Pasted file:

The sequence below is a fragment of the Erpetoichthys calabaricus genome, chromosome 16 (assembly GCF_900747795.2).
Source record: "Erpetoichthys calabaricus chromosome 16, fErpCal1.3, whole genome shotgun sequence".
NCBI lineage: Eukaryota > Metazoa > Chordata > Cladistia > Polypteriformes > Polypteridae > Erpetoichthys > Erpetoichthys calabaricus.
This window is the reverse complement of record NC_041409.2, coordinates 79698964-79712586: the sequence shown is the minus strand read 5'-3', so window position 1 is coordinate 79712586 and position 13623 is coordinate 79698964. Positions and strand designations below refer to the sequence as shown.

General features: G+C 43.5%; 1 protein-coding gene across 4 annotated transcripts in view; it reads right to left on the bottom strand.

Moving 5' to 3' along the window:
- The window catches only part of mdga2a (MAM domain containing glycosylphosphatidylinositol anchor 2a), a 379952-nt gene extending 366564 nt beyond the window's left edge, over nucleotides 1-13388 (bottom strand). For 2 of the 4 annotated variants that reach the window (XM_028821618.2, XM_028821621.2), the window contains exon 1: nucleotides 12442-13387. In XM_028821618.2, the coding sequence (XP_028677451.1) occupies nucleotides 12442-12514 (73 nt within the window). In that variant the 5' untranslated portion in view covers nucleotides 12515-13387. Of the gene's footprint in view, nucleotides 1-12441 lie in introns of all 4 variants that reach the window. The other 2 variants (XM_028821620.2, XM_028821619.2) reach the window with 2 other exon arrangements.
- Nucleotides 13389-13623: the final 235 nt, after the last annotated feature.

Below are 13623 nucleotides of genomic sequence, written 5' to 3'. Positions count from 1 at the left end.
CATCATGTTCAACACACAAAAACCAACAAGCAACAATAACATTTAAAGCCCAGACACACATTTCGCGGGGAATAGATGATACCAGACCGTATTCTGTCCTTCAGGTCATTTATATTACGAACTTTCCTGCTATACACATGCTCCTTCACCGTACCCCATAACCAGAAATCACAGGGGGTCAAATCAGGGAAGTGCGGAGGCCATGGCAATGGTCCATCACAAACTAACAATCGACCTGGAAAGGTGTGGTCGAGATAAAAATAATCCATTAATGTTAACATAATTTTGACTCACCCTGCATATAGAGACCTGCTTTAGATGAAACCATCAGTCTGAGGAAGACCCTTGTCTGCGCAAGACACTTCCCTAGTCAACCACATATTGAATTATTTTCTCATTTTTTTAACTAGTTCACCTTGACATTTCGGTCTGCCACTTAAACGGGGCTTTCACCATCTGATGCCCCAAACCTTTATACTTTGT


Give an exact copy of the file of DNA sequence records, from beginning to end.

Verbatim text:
The sequence below is a fragment of the Erpetoichthys calabaricus genome, chromosome 16 (assembly GCF_900747795.2).
Source record: "Erpetoichthys calabaricus chromosome 16, fErpCal1.3, whole genome shotgun sequence".
NCBI lineage: Eukaryota > Metazoa > Chordata > Cladistia > Polypteriformes > Polypteridae > Erpetoichthys > Erpetoichthys calabaricus.
This window is the reverse complement of record NC_041409.2, coordinates 79698964-79712586: the sequence shown is the minus strand read 5'-3', so window position 1 is coordinate 79712586 and position 13623 is coordinate 79698964. Positions and strand designations below refer to the sequence as shown.

General features: G+C 43.5%; 1 protein-coding gene across 4 annotated transcripts in view; it reads right to left on the bottom strand.

Moving 5' to 3' along the window:
- The window catches only part of mdga2a (MAM domain containing glycosylphosphatidylinositol anchor 2a), a 379952-nt gene extending 366564 nt beyond the window's left edge, over nucleotides 1-13388 (bottom strand). For 2 of the 4 annotated variants that reach the window (XM_028821618.2, XM_028821621.2), the window contains exon 1: nucleotides 12442-13387. In XM_028821618.2, the coding sequence (XP_028677451.1) occupies nucleotides 12442-12514 (73 nt within the window). In that variant the 5' untranslated portion in view covers nucleotides 12515-13387. Of the gene's footprint in view, nucleotides 1-12441 lie in introns of all 4 variants that reach the window. The other 2 variants (XM_028821620.2, XM_028821619.2) reach the window with 2 other exon arrangements.
- Nucleotides 13389-13623: the final 235 nt, after the last annotated feature.

Below are 13623 nucleotides of genomic sequence, written 5' to 3'. Positions count from 1 at the left end.
CATCATGTTCAACACACAAAAACCAACAAGCAACAATAACATTTAAAGCCCAGACACACATTTCGCGGGGAATAGATGATACCAGACCGTATTCTGTCCTTCAGGTCATTTATATTACGAACTTTCCTGCTATACACATGCTCCTTCACCGTACCCCATAACCAGAAATCACAGGGGGTCAAATCAGGGAAGTGCGGAGGCCATGGCAATGGTCCATCACAAACTAACAATCGACCTGGAAAGGTGTGGTCGAGATAAAAATAATCCATTAATGTTAACATAATTTTGACTCACCCTGCATATAGAGACCTGCTTTAGATGAAACCATCAGTCTGAGGAAGACCCTTGTCTGCGCAAGACACTTCCCTAGTCAACCACATATTGAATTATTTTCTCATTTTTTTAACTAGTTCACCTTGACATTTCGGTCTGCCACTTAAACGGGGCTTTCACCATCTGATGCCCCAAACCTTTATACTTTGT